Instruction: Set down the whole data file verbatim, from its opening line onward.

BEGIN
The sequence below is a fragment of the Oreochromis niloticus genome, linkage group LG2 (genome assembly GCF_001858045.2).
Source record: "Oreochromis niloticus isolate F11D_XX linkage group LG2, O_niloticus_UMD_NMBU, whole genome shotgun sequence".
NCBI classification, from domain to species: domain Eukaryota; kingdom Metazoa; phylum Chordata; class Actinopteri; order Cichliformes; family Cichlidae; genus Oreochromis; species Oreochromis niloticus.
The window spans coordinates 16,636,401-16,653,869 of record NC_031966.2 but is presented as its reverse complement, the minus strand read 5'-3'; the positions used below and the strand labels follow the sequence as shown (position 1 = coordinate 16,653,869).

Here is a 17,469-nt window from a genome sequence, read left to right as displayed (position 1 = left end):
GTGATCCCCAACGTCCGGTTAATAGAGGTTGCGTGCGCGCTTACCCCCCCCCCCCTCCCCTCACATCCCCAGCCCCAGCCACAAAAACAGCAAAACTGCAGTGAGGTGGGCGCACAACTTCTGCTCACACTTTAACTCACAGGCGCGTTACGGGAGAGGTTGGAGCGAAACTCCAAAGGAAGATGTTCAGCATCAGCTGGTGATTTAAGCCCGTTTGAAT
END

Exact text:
The sequence below is a fragment of the Oreochromis niloticus genome, linkage group LG2 (genome assembly GCF_001858045.2).
Source record: "Oreochromis niloticus isolate F11D_XX linkage group LG2, O_niloticus_UMD_NMBU, whole genome shotgun sequence".
NCBI classification, from domain to species: domain Eukaryota; kingdom Metazoa; phylum Chordata; class Actinopteri; order Cichliformes; family Cichlidae; genus Oreochromis; species Oreochromis niloticus.
The window spans coordinates 16,636,401-16,653,869 of record NC_031966.2 but is presented as its reverse complement, the minus strand read 5'-3'; the positions used below and the strand labels follow the sequence as shown (position 1 = coordinate 16,653,869).

Here is a 17,469-nt window from a genome sequence, read left to right as displayed (position 1 = left end):
GTGATCCCCAACGTCCGGTTAATAGAGGTTGCGTGCGCGCTTACCCCCCCCCCCCTCCCCTCACATCCCCAGCCCCAGCCACAAAAACAGCAAAACTGCAGTGAGGTGGGCGCACAACTTCTGCTCACACTTTAACTCACAGGCGCGTTACGGGAGAGGTTGGAGCGAAACTCCAAAGGAAGATGTTCAGCATCAGCTGGTGATTTAAGCCCGTTTGAAT